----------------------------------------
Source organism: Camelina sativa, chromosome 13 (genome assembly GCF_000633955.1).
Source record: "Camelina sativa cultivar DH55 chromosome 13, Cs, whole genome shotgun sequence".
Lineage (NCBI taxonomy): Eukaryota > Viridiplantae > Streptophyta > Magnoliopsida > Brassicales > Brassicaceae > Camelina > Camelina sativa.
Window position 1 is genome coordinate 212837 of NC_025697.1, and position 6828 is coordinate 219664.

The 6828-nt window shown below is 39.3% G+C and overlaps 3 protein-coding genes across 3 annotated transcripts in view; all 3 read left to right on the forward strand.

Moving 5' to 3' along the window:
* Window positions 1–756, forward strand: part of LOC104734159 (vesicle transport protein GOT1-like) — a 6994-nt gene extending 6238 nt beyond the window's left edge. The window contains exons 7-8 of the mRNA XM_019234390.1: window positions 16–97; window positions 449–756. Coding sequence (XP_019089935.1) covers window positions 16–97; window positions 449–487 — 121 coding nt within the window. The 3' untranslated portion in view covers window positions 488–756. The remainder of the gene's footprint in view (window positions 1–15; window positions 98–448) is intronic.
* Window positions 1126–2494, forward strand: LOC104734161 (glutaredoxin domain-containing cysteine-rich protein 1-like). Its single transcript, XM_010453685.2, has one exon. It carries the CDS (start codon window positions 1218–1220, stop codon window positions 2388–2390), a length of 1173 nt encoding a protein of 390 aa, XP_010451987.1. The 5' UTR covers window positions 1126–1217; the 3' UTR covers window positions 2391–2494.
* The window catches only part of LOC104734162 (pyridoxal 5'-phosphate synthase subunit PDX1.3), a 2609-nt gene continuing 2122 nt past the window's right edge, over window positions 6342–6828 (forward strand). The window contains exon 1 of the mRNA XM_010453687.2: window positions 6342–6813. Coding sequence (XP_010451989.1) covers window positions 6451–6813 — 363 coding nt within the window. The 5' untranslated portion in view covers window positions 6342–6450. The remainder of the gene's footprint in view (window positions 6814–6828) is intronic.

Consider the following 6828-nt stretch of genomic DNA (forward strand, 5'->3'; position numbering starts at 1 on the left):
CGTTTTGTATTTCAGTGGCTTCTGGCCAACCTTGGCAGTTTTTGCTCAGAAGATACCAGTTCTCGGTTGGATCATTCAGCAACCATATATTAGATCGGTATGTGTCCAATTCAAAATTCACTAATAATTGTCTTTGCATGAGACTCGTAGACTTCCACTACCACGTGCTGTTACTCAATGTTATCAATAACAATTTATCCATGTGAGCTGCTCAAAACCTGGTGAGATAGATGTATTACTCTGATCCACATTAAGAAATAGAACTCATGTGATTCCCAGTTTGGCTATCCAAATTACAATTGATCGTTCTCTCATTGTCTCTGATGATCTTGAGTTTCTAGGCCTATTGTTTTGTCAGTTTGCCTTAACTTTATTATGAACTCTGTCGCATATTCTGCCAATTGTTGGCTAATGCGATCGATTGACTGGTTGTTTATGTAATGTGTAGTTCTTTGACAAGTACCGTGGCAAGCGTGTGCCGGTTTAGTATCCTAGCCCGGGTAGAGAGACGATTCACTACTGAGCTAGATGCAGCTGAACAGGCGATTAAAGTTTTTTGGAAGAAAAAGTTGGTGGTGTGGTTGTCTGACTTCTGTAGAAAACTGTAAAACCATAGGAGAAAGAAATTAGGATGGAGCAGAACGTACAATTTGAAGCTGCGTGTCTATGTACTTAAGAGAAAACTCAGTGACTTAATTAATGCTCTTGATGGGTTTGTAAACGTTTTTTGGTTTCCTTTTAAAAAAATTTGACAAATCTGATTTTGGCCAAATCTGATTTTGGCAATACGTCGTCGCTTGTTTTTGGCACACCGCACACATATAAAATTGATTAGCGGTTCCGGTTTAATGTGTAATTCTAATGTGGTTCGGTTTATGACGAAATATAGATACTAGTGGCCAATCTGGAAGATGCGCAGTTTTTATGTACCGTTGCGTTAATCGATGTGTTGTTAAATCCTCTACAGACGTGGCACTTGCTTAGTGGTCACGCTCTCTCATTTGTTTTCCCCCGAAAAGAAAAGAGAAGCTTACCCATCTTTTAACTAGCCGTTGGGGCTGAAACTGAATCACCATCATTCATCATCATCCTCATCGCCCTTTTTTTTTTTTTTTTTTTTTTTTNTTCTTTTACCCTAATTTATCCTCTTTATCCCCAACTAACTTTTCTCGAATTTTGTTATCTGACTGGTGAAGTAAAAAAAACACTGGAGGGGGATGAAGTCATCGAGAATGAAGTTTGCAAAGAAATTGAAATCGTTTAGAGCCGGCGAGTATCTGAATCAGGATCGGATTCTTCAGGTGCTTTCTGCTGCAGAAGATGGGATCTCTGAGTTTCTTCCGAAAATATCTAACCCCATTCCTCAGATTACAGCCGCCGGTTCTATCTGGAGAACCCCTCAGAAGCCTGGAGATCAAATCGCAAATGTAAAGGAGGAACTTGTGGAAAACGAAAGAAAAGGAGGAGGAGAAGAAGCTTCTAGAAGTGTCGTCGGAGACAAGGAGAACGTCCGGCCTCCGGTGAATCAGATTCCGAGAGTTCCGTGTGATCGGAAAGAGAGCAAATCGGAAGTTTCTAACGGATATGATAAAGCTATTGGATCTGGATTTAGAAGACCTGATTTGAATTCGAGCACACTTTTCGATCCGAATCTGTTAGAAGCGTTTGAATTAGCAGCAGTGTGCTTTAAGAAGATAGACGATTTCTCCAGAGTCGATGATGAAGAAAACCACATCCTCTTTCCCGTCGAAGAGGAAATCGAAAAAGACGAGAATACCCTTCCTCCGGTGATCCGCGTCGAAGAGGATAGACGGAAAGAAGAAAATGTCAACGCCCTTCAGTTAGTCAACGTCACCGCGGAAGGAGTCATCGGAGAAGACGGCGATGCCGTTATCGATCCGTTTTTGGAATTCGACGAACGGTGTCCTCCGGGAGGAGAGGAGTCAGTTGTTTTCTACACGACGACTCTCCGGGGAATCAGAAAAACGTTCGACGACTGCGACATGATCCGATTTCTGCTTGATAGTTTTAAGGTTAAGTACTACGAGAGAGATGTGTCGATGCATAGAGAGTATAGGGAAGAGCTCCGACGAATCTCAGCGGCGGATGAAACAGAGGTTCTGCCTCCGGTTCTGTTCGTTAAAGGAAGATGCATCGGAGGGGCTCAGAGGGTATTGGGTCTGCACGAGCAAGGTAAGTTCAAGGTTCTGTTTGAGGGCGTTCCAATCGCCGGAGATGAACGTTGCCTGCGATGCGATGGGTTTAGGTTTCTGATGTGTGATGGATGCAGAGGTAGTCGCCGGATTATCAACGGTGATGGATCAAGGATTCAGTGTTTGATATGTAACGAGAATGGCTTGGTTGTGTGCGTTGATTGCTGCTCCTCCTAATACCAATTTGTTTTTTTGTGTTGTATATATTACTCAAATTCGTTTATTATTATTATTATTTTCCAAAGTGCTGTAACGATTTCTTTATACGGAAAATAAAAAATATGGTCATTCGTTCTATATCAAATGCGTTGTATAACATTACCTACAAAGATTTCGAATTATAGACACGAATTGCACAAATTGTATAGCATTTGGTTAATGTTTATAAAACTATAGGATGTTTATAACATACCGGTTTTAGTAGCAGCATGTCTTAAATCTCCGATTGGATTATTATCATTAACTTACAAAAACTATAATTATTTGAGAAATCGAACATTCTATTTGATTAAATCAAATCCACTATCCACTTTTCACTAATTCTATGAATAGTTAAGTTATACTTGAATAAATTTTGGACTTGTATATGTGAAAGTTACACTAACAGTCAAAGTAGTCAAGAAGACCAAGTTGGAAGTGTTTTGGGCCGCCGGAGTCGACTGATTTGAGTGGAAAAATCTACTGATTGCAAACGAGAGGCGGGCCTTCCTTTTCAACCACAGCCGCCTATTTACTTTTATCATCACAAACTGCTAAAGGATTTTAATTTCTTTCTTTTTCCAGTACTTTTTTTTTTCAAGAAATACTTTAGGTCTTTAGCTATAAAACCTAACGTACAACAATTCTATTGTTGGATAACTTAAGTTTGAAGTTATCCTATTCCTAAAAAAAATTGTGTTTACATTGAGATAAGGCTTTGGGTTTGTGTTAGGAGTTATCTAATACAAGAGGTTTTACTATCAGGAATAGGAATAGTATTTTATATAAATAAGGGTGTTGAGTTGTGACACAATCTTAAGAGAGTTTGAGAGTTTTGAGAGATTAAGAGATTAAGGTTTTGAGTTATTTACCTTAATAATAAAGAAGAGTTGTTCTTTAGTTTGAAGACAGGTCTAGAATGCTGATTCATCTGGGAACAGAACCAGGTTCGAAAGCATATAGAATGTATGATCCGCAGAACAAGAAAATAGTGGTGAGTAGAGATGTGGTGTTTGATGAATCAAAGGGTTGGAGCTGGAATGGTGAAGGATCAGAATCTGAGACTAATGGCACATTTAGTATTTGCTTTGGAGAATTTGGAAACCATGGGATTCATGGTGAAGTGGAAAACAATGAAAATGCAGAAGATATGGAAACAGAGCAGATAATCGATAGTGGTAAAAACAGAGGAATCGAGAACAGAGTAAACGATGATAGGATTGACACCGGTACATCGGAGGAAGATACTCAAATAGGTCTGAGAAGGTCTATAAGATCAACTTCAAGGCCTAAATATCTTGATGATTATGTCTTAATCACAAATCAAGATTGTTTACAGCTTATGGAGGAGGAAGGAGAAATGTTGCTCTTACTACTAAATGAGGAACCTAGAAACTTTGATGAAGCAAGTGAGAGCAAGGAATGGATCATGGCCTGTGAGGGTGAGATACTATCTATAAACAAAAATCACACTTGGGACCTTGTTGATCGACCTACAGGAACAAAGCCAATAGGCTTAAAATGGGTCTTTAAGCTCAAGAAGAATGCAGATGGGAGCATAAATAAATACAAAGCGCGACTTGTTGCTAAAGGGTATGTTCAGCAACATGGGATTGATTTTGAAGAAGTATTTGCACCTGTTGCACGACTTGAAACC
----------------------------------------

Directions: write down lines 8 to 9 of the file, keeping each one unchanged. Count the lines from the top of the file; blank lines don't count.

* Window positions 1126–2494, forward strand: LOC104734161 (glutaredoxin domain-containing cysteine-rich protein 1-like). Its single transcript, XM_010453685.2, has one exon. It carries the CDS (start codon window positions 1218–1220, stop codon window positions 2388–2390), a length of 1173 nt encoding a protein of 390 aa, XP_010451987.1. The 5' UTR covers window positions 1126–1217; the 3' UTR covers window positions 2391–2494.
* The window catches only part of LOC104734162 (pyridoxal 5'-phosphate synthase subunit PDX1.3), a 2609-nt gene continuing 2122 nt past the window's right edge, over window positions 6342–6828 (forward strand). The window contains exon 1 of the mRNA XM_010453687.2: window positions 6342–6813. Coding sequence (XP_010451989.1) covers window positions 6451–6813 — 363 coding nt within the window. The 5' untranslated portion in view covers window positions 6342–6450. The remainder of the gene's footprint in view (window positions 6814–6828) is intronic.